When you shutdown/restart your computer/server, the service for the SQL Server Express instance, will be triggered to stop too. While the service is shutting down the SQL Server Database Engine will try to shut down the databases gracefully, in order to ensure they can be restarted in a timely fashion when the system comes back up.
If the system was forced to shutdown/restart before the database was able to be brought to a consistent state, then the recovery will be performed automatically, when the instance is brought back up. The SQL Server Database Engine will find the corespondeing *.mdf and *.ndf file(s) and together with the existing *.ldf file try and bring the database back online.
If for some reason the database was in the middle of (e.g.) a database reindex task or reorganize then there will be a lot of outstanding transactions to either roll-forward (COMMIT) or roll-back (ROLLBACK). Until this procedure has finished, the database will be marked as
If for some reason the database is unable to brought to a consistent state, then the database will switch to the
RECOVERY PENDING... state.
Reference: Database States (Microsoft | SQL Docs)
Seeing as your database is neither in the
RECOVERING nor in the
RECOVERY PEDNING state, then we can conclude that an actual
RESTORE DATABASE ... has been triggered, which results in the database displaying the state
RESTORING... which should be identical to the French expression
You can double-check the state of the database by issuing the command:
SELECT sdb.name, sdb.state_desc
FROM sys.databases AS sdb
WHERE sdb.name = 'ADMINISTRATEUR';
Now if for some reason the database does not display the same state in the SELECT statement, then you might just have a simple Refresh issue.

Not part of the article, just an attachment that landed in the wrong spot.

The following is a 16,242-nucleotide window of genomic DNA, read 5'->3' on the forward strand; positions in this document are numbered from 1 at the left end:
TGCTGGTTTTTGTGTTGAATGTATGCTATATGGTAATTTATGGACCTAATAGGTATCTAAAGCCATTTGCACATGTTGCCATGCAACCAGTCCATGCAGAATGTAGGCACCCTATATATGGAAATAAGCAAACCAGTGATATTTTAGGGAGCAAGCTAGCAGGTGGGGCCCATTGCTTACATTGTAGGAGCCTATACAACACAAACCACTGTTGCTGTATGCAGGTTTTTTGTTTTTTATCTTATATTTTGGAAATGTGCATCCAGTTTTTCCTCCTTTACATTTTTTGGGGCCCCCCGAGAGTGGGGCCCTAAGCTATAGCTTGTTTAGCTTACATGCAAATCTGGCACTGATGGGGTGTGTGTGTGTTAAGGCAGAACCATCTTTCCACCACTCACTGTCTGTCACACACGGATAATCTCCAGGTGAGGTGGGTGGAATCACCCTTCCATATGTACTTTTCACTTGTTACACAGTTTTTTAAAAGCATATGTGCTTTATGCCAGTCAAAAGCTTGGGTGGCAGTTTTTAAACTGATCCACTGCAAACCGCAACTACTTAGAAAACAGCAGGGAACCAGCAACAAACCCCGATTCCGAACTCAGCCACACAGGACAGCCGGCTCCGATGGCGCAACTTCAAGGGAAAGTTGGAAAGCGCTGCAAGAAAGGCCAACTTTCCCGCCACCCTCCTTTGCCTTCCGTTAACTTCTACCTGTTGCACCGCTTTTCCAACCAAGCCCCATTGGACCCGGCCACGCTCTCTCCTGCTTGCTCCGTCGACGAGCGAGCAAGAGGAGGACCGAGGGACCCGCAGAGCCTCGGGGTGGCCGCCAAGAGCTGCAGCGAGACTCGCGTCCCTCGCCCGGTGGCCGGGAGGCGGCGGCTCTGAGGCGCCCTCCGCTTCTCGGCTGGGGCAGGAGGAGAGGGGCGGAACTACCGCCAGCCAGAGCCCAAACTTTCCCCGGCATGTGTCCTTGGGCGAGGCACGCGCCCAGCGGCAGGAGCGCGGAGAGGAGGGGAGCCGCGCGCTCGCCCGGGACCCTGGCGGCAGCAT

Solution: Right-click the Bases de données in SSMS and click on Refresh
If the database state returned from the query is the same, then have a look at the
ERRORLOG file of your SQL Server instance. There should be an entry, when the
If not have a look at the restore history in the msdb database:
destination_database_name AS NewDBName,
destination_phys_name AS DestinationPath,
database_name AS OrigDBName,
server_name AS ServreName,
physical_device_name AS PhysicalSourceName,
rh.[user_name] AS UserName,
'EOR' AS EOR
FROM msdb.dbo.restorehistory rh
JOIN msdb.dbo.restorefile rf
ON rh.restore_history_id = rf.restore_history_id
JOIN msdb.dbo.backupfile bf
ON bf.backup_set_id = rh.backup_set_id
JOIN msdb.dbo.backupset bs
ON bs.backup_set_id = rh.backup_set_id
JOIN msdb.dbo.backupmediafamily bmf
ON bmf.media_set_id = rh.backup_set_id
ORDER BY 2,1
This will show you when the restore started and (if lucky) the user that started the restore.
Solution: End the restore of the database by issuing the command pointed out by Dan Guzman in his comment:
RESTORE DATABASE ADMINISTRATEUR WITH RECOVERY;
It could be that a previous
RESTORE DATABASE .... WITH NO_REECOVERY was issued, which will not finalize the
RESTORE. Issuing the command stops the ability to further
RESTORE DATABASE ... with additional Transaction Log backups.